Shinola Hotel breaks ground in downtown Detroit

Louis Aguilar, The Detroit News

Dan Gilbert’s Bedrock development company and Detroit luxury goods maker Shinola officially broke ground on a planned 130-room Shinola Hotel downtown Tuesday that will see the overhaul of two Woodward Avenue buildings, the demolition and construction of another, and the construction of a second new building that will link to a retail-filled alley.

This artist's rendering shows the planned 130-room Shinola Hotel that will see the overhaul of two Woodward Avenue buildings.

The Shinola Hotel will be anchored at the northwest corner of Woodward and Grand River, across the street from what is now the empty Hudson’s block site. Project plans call for buildings at 1400 and 1416 Woodward to be remodeled. The building in between, 1412 Woodward, will be torn down to allow a new building to connect 1400 and 1416 Woodward.

“It’s about commitment to craftsmanship and about making things that last,” Tom Lewand, CEO of Shinola, said at the Tuesday groundbreaking. “Whether that’s a watch or hotel, it’s about a great experience.”

Shinola’s CEO Tom Lewand, left, and Dan Mullen, Executive VP, Bedrock, pose with hammers after the ceremonial busting of the wall at the Shinola Hotel groundbreaking on January 31, 2017.

Shinola doesn’t intend to open a store at the site but will use the location to show off Shinola design, Lewand said.

The new hotel in Detroit is a first for Shinola, but the second for Gilbert in Detroit, who counts the Greektown Casino-Hotel among his holdings. The future Shinola Hotel, expected to open next year, is being described as “luxury boutique.” Officials would not say how much the project will cost.

On Tuesday, in the gutted first floor of 1400 Woodward, a group of Bedrock and Shinola officials gathered as construction workers punched a hole in the wall that links to 1412 . The 1400 Woodward building was last used as the Eastern Wig & Hair Co. shop. The eight-story building is at the corner of the Woodward and Grand River and will be the main portion of the hotel. There will be 16,000 square feet of retail, officials said, which translates into at least one restaurant/bar and other unnamed shops.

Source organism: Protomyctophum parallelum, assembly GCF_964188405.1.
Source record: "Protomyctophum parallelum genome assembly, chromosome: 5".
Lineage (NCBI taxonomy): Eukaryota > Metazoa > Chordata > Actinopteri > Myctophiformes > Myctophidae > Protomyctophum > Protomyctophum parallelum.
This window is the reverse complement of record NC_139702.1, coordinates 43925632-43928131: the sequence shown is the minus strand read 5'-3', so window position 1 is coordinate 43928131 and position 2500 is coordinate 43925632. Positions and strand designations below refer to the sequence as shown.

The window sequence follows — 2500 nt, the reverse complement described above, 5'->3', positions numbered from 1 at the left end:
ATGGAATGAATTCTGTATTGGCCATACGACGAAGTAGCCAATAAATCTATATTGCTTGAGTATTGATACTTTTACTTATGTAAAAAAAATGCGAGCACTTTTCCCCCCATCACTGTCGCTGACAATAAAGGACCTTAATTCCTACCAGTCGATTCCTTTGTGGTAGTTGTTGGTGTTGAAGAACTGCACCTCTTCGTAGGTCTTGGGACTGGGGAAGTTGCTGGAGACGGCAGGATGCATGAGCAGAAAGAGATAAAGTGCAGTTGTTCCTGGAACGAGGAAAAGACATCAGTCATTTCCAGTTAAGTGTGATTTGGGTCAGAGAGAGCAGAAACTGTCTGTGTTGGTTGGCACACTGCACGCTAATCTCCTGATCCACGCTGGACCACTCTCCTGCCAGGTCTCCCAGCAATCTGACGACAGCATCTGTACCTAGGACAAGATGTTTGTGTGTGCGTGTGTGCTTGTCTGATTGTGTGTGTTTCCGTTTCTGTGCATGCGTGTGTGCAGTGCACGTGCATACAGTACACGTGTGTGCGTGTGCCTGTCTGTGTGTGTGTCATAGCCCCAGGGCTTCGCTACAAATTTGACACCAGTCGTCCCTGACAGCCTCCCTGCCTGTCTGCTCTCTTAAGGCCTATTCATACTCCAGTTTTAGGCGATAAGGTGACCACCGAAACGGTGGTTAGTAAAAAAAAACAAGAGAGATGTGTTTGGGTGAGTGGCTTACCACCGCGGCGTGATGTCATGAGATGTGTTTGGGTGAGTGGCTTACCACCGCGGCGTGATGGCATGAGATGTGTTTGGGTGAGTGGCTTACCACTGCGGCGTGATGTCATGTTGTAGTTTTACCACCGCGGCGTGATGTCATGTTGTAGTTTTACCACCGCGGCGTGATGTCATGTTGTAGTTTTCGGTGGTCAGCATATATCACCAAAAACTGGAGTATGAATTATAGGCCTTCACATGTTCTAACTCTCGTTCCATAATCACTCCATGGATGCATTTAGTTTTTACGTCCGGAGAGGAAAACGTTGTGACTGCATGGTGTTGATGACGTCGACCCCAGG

This artist's rendering shows the planned 130-room Shinola Hotel that will see the overhaul of two Woodward Avenue buildings.

Beyond the Woodward Avenue buildings, a surface parking lot at Farmer and Grand River will be the site of a new building that will be linked to the Woodward structures through a four-story walkway. Between that new building and the Woodward structures is an alley that will converted into a retail strip.

A New York-based restaurant firm called NoHo Hospitality Group is also involved. The group represents several restaurants and eateries in New York City and Miami led by James Beard Award-winning chef Andrew Carmellini. Restaurants in the NoHo collection range from casual Italian to a bar with “American bites” to a French brasserie.

New York-based Gachot Studios will design the hotel. Detroit-based Kraemer Design Group is the architect of record on the project.

The 1400 block of Woodward is the heart of what Bedrock aims to transform into a major retail center. Across Grand River is the empty block-long site of the former J.L. Hudson department store. It’s a location at which Gilbert has said he wants to “make an iconic statement.”

Early designs released last year for the Hudson’s site show a swooping glass-and-metal structure that looks like nothing in Detroit now. The space will have 250 residential units, 225,000 square feet of mixed-use commercial or retail space, as well as a “programmed civic space,” according to public records.

This exterior photo shows the building where the new Shinola Hotel will reside.

Shinola is a Detroit company known mainly for its expensive watches, bicycles and leather items. Its marketing campaign touts Shinola’s Detroit. Founded in 2011, it has stores in Detroit, Los Angeles, London, Washington, D.C., and other major cities. The company’s manufacturing arm is based in the College for Creative Studies in Midtown.

Gilbert is a major force in downtown Detroit. Entities connected to Gilbert and his Bedrock real estate have invested $2.2 billion since 2010 in buying and renovating more than 90 Detroit properties mainly in the city’s downtown.

Gilbert said he and Shinola officials had been in talks for some time about a joint venture. He praised Shinola for bringing “a certain cache and a traction to Detroit through its advertising and products. “